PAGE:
Trainee medics battling Ebola in Uganda’s virus epicenter accuse the government of putting their lives at risk.
“Most times you come into contact with a patient and you use your bare hands,” one worker told the BBC anonymously.
All trainees at Mubende’s regional hospital say they are on strike and are demanding to be moved somewhere safer.
But Ugandan health ministry spokesman Emmanuel Ainebyoona told the BBC there was “no strike at the hospital”.
Yet all 34 of the hospital’s interns – including doctors, pharmacists and nurses – have announced their decision to strike in a joint statement.
They say they are being put at undue risk because they lack appropriate safety kit, risk allowances and health insurance.
Six interns at the hospital have already been exposed to the virus, and are awaiting their test results in isolation.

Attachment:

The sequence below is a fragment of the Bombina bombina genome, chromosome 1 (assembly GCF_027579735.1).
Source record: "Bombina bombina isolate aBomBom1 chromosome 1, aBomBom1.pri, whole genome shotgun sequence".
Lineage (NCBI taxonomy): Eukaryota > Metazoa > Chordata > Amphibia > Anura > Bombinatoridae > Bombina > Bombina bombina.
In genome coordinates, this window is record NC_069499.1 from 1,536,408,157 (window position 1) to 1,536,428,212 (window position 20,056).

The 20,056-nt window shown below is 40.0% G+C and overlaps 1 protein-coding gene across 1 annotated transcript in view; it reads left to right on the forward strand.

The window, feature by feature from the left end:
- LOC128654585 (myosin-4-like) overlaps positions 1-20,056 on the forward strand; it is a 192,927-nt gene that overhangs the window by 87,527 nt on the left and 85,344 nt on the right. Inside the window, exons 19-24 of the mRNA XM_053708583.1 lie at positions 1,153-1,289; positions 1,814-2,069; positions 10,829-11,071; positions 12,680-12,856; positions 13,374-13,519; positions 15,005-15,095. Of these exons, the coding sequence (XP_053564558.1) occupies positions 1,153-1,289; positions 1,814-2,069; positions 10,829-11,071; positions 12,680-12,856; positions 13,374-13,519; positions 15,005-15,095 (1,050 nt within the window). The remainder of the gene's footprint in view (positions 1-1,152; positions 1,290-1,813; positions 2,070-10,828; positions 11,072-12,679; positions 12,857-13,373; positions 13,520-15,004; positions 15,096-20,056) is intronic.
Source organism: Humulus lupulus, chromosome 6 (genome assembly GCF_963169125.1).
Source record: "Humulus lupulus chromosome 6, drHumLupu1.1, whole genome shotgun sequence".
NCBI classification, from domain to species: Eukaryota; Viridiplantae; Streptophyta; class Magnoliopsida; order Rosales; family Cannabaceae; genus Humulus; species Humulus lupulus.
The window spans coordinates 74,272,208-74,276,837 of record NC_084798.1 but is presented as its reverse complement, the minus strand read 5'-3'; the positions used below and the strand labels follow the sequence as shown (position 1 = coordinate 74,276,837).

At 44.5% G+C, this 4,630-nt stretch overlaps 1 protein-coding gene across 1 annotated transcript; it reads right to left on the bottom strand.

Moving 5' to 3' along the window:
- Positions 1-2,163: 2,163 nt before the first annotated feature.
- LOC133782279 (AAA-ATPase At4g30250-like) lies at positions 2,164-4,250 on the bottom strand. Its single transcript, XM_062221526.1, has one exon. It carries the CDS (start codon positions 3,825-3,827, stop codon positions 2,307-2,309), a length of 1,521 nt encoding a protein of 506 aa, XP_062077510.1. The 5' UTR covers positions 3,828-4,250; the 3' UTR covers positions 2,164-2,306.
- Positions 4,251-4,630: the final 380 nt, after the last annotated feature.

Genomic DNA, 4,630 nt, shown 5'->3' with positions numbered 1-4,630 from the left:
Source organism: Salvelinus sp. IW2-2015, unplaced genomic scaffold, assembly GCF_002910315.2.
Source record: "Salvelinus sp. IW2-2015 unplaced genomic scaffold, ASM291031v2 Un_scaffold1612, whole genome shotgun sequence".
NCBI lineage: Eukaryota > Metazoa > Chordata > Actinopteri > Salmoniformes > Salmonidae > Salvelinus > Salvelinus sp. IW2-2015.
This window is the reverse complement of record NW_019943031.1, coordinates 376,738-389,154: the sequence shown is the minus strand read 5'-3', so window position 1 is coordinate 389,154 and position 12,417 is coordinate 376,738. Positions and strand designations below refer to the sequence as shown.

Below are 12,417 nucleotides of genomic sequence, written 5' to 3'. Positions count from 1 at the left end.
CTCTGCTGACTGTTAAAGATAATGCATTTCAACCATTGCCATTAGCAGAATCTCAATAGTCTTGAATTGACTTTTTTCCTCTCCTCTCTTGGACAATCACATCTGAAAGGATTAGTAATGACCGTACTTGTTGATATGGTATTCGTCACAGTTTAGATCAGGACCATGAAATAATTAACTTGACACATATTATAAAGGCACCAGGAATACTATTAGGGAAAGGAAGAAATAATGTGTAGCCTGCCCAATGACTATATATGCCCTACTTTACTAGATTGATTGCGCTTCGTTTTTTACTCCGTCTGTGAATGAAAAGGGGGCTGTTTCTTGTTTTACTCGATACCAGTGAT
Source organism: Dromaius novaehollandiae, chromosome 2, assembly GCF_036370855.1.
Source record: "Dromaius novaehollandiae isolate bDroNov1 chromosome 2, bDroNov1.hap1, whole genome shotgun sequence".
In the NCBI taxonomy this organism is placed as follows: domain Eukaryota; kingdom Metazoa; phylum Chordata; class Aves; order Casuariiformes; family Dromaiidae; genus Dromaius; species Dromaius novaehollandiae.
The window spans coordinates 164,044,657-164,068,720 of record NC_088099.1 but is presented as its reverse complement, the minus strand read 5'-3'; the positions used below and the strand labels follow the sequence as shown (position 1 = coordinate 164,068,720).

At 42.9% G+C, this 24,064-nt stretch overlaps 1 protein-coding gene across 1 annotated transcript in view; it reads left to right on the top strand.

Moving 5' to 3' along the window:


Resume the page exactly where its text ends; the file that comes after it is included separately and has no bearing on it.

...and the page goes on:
Since the outbreak began earlier this month, official government data shows 36 people are suspected of contracting Ebola, of whom 23 have died.
A 24-year-old-man was the first known Ebola death, and six members of his family also died.
No effective Ebola vaccine is available here yet, because the Sudan strain circulating in central Uganda is different to the Zaire strain that has afflicted West Africa and DR Congo and which can be immunised against.
Experts say it is unrealistic to think Ebola will ever be eradicated, but it is now easier to prevent a crisis.